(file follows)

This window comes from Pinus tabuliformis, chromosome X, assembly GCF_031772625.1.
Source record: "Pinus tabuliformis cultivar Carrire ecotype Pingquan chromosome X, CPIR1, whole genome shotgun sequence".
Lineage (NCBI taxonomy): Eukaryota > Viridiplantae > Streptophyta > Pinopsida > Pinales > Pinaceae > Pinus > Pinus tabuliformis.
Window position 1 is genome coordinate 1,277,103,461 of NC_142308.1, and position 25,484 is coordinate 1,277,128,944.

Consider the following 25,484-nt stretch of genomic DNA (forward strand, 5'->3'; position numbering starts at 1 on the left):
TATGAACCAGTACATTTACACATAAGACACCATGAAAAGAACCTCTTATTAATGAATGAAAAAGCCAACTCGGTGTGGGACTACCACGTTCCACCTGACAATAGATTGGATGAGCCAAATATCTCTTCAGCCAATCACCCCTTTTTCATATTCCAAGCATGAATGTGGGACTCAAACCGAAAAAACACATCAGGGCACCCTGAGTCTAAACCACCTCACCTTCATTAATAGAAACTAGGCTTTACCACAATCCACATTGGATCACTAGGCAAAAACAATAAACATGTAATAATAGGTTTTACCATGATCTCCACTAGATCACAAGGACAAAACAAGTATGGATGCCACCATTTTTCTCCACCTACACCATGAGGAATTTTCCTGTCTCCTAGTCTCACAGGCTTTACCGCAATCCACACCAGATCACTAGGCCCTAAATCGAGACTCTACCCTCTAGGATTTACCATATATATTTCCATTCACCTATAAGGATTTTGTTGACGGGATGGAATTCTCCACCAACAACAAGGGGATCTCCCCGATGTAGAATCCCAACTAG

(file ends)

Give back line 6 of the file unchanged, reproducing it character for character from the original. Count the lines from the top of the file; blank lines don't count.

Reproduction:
TATGAACCAGTACATTTACACATAAGACACCATGAAAAGAACCTCTTATTAATGAATGAAAAAGCCAACTCGGTGTGGGACTACCACGTTCCACCTGACAATAGATTGGATGAGCCAAATATCTCTTCAGCCAATCACCCCTTTTTCATATTCCAAGCATGAATGTGGGACTCAAACCGAAAAAACACATCAGGGCACCCTGAGTCTAAACCACCTCACCTTCATTAATAGAAACTAGGCTTTACCACAATCCACATTGGATCACTAGGCAAAAACAATAAACATGTAATAATAGGTTTTACCATGATCTCCACTAGATCACAAGGACAAAACAAGTATGGATGCCACCATTTTTCTCCACCTACACCATGAGGAATTTTCCTGTCTCCTAGTCTCACAGGCTTTACCGCAATCCACACCAGATCACTAGGCCCTAAATCGAGACTCTACCCTCTAGGATTTACCATATATATTTCCATTCACCTATAAGGATTTTGTTGACGGGATGGAATTCTCCACCAACAACAAGGGGATCTCCCCGATGTAGAATCCCAACTAG